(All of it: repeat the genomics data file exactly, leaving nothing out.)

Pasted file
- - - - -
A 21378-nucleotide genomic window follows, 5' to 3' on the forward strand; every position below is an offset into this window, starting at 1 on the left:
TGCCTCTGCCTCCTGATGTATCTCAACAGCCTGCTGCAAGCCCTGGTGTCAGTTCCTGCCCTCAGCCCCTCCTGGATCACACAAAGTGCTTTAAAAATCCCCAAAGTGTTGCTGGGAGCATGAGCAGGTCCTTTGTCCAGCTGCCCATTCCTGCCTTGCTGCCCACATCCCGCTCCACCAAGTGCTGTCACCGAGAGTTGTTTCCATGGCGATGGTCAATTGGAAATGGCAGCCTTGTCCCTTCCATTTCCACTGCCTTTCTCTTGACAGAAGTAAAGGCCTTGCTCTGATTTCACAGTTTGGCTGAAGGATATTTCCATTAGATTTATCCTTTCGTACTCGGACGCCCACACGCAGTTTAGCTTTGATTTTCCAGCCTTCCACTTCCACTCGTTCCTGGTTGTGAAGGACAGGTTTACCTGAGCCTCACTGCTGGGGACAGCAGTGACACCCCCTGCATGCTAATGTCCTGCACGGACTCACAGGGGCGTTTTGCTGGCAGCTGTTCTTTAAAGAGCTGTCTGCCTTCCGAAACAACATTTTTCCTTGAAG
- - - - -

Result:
A 21378-nucleotide genomic window follows, 5' to 3' on the forward strand; every position below is an offset into this window, starting at 1 on the left:
TGCCTCTGCCTCCTGATGTATCTCAACAGCCTGCTGCAAGCCCTGGTGTCAGTTCCTGCCCTCAGCCCCTCCTGGATCACACAAAGTGCTTTAAAAATCCCCAAAGTGTTGCTGGGAGCATGAGCAGGTCCTTTGTCCAGCTGCCCATTCCTGCCTTGCTGCCCACATCCCGCTCCACCAAGTGCTGTCACCGAGAGTTGTTTCCATGGCGATGGTCAATTGGAAATGGCAGCCTTGTCCCTTCCATTTCCACTGCCTTTCTCTTGACAGAAGTAAAGGCCTTGCTCTGATTTCACAGTTTGGCTGAAGGATATTTCCATTAGATTTATCCTTTCGTACTCGGACGCCCACACGCAGTTTAGCTTTGATTTTCCAGCCTTCCACTTCCACTCGTTCCTGGTTGTGAAGGACAGGTTTACCTGAGCCTCACTGCTGGGGACAGCAGTGACACCCCCTGCATGCTAATGTCCTGCACGGACTCACAGGGGCGTTTTGCTGGCAGCTGTTCTTTAAAGAGCTGTCTGCCTTCCGAAACAACATTTTTCCTTGAAG